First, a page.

It’s potentially the kind of launch you might postpone given the state of the world but James says they’ve been lucky with their staff throughout the pandemic, retaining and training them, thus putting them in a strong position.
“It was a really scary proposition opening a new venue – especially one that’s as huge as Odd Culture Newtown – in this time," he says. "I know of people who just can’t open their kitchen because they don’t have a chef.”
Pete agrees almost everyone in hospitality is in a similar situation, with many having left the industry during the tumultuous time, as we addressed earlier in the year. He recently took a look at a Sydney bartender group online and saw around 30 jobs listed; without the backpackers and tourists upon which the industry has relied, those spots are harder than ever to fill.
“Everybody is looking and it’s nearly impossible to get casuals,” Pete says. “It’s absolutely dire to try and get staff.”
Pete shares concerns about the future of Sydney’s CBD too; he says it's unclear if that area – and the small bars there that often promote indie beer – will ever truly recover. It's one reason the IBA will be training a greater focus on tap contracts.
“Sadly, the reduction in small bar taps is just going to damage that part of the market even more," Pete says, "and make it even more challenging. It just points the finger at us needing to revisiting the uncompetitive nature of tap contracts.”
That said, there's still plenty of growth. At the end of Victoria's second lockdown in 2020, it became clear many had been using the period to work on new projects, with Jetty Road launching their Lorne venue and Blackman’s opening a larger production site in Geelong. In recent weeks, The Mill have opened a second brewery too despite the challenges facing businesses in Melbourne.
“You’ve just got to plan for success and positivity, and independent is still growing strongly, so I think we’ll be okay,” Pete says.
“We doubled our capacity over the last year and we didn’t know we were going into another lockdown so that was a hit. But I do think things will bounce back quickly and we’ll have a cracking summer.”
For Jess McGrath, co-owner of The Palace in South Melbourne and the Retreat in Abbotsford, there's still a bit longer to wait before the team she leads with Mark Pratt can welcome people back into two of Melbourne’s finest pubs. But she's still looking forward to summer, even if much about the future remains so unclear.
“We’re just rolling with what’s in front of us,” Jess says. “Taking stuff on board, implementing things and making sure all our COIVID plans are in place.”
Like Pete and James, Jess has some concerns about vaccine passports which are currently being trialled ahead of reopening.
“I just hope it’s a pretty streamlined system and it works, but it just needs to be clarified before we open and then we’ll all feel a little more comfortable about it,” Jess says.
“I’m concerned about policing it. I feel the government is hand-balling it a bit to businesses and we’ve already got enough to worry about. But I do think it’s something we’ll just have to get used to and will do.”
Aside from that, there’s the ever-present Melbourne concern about the weather, with the first stages of reopening at 70 percent double vaccination rates – earmarked for October 26 – only allowing service in outdoor areas. So, while they’ve been getting their outdoor spaces ready, Jess admits there’s only so much to you can, pointing to the hail storm that ran through the city a week ago today.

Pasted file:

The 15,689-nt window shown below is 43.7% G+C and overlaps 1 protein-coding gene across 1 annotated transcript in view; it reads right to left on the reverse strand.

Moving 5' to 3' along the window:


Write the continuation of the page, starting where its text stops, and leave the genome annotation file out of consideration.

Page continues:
“We live in Melbourne," she says. "What do you do? ‘Sorry everyone, have some hail with your parma.'.”
Both The Retreat and the Palace have been offering takeaways through the most recent lockdowns – from cocktails to morning coffees – although the level of sales along with government support still means they’re only really treading water.
“We decided to roll with it and put a bit more effort in, and added to our takeaway offering with different elements,” Jess says.
“It’s just about keeping the brand alive and the employees engaged with the business so when we do open they’re there. And keeping everyone sane and get through produce to support our suppliers.”
With The Palace declared a Tier 1 site at the tail end of Good Beer Week, when The Crafty Pint was hosting a Pint of Origin blind tasting at the pub, the team really has experienced every curveball COVID has to offer. Although despite describing it as a “scary situation” for the business – not to mention the challenges of having to isolate at home – the government did provide support, even putting some of their staff up in hotels.
“It’s a weird feeling and we’ve just been stuck in limbo, frozen like in The Matrix," Jess says."It’s hard to know what to expect and prepare for and if you were starting a business now, you have to factor lockdowns into your business plan. But there’s a lot of excitement to get open again and a little bit of hesitation about how it will look.
"I’m just excited to be back serving pints and seeing people again.”
For the Odd Culture family, despite the lockdown and the pandemic, James says he’s confident about their pubs and for their new Newtown venue.
“Every time I come here and look at what’s been achieved and think about the future, not once have I regretted any of it or been really worried," he says. "I mean, of course I’m nervous because we’ve committed to a million dollar development and we have no revenue right now, so I’d be stupid if I wasn’t worried or stressed.
“But I have no reservations about it whatsoever – for me, it’s just a matter of time. We’ve just been waiting out this latest lockdown that has gone on way longer than any of us had expected it would but we’re almost there.”
You can check out the experiences of two of our Sydney writers as they headed back to the bar on day one of reopening here.